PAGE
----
Trading Lives

Another child, another wife gone. This was my fourth one, yet I was still here. It was hard to believe she was gone. It was only last week that I was holding her tightly in the hospital ward, waiting for her turn to deliver the baby. After the baby was born, she was selected to be killed. Random, they said. It sure didn’t feel like it.

We knew it was a risk before we had the child, but she wanted the experience of being a mother – even if it was only for a brief period. It was one of her goals in life. I felt somewhat happy that I helped her to accomplish her dreams, but I was miserable that I had to lose another woman in my life.

I paced the living room floor, bottle of whiskey in hand, taking a swig of it every time I felt like crying my eyes out. While I was the envy of some of my friends, I didn’t really feel like I deserved it. I mean, who would want their partners dead? I guess some of them did, but their partners didn’t want any kids so they had no way out without ending the relationship (they were cowards, but that’s another story).

I sat down and continued going through my late wife’s personal belongings. Putting away things to be kept in one box, and those to be disposed in a trash bag. It struck me as odd that she had a lot of letters and writings to God, despite her not being very religious. I don’t even remember the last time she went to church. I finished the bottle in my hand and walked to the kitchen to get myself another one.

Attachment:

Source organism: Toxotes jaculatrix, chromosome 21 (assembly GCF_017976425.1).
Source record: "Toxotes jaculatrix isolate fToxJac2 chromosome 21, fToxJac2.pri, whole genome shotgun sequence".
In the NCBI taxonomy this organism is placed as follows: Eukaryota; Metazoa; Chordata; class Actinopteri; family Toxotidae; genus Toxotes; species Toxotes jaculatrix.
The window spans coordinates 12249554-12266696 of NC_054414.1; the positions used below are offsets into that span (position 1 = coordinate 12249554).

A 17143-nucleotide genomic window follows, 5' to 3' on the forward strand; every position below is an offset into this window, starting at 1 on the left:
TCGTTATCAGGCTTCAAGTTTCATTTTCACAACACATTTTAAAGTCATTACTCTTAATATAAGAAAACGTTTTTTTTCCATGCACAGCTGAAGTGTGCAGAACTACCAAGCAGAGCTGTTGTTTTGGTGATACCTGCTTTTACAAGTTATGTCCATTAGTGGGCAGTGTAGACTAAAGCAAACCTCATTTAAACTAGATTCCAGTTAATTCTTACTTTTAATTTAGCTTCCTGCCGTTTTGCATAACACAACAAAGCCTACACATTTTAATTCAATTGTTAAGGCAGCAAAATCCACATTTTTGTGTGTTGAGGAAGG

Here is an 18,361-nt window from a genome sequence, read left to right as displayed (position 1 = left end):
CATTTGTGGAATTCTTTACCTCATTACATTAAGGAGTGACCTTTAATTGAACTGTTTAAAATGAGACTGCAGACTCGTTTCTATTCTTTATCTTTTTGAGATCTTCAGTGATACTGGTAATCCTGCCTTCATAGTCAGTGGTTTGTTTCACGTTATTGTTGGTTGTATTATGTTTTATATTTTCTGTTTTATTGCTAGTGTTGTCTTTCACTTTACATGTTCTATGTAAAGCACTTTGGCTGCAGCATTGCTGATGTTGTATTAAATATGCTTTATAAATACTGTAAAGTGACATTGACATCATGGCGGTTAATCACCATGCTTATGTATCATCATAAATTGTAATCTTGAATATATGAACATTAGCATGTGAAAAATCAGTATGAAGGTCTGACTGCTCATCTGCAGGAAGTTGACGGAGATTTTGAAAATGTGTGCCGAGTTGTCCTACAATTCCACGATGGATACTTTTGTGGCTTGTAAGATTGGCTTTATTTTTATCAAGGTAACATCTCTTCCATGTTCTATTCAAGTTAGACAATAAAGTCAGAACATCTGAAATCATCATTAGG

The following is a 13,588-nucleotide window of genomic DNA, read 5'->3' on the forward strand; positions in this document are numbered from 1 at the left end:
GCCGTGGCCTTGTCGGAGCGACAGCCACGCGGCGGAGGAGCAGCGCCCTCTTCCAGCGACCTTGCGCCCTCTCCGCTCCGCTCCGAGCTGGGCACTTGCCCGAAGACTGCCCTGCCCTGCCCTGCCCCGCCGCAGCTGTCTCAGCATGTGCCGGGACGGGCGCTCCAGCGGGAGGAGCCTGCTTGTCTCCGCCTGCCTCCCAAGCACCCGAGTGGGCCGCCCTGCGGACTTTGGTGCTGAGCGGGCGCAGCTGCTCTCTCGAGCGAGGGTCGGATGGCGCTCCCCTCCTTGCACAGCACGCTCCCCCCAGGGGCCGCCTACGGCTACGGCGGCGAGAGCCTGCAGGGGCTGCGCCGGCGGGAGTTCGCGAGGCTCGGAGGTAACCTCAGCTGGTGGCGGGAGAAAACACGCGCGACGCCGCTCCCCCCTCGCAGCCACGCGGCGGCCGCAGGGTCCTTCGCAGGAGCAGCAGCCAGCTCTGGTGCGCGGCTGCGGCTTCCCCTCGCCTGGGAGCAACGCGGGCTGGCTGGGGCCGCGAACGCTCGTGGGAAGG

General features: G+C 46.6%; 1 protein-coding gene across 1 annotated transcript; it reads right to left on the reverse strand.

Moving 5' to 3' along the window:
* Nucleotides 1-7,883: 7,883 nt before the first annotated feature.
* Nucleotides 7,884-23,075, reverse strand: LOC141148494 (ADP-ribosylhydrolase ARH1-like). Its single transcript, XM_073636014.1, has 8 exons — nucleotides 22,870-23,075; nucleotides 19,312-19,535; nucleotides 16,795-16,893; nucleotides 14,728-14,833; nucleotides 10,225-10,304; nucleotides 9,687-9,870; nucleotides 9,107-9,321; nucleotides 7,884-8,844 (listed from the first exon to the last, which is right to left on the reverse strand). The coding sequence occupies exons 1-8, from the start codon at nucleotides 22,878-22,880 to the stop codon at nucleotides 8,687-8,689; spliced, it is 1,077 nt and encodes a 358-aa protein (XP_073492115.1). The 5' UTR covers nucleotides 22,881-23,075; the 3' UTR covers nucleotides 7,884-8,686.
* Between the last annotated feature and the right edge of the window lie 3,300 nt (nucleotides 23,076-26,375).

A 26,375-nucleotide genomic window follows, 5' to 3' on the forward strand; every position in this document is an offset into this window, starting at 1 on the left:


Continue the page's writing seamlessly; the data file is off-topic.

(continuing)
I decided to call up my best friend on the phone. He would know what to say. I hadn’t seen him in years ever since he moved away but we kept in touch. He wanted to get away from here, to start a new life in a new country on the other side of the world. It was late at night where he was but he answered my call after two rings.

I could hear his sleepy voice on the other side of the phone.

“Hello?” he croaked.

I told him my dilemma.

“Okay,” came the reply.

“That’s it? I’ve survived four children and all you have to say is okay? Why isn’t this more surprising to you?” I said, slightly bothered by his nonchalant response.

I could hear the sigh over the phone as I pictured him swinging his feet off the side of his bed, sitting up, putting his fingers on the bridge of his nose and massaging it. It was exactly what he did when he replied, “oh dear, oh dear. You’ve been drinking again haven’t you, Yahweh?”


Writing Prompt from Reddit: In order to control population growth, every time a baby is born the government randomly selects one of the parents to be euthanized. After four children, you start to wonder why you’ve never been chosen.

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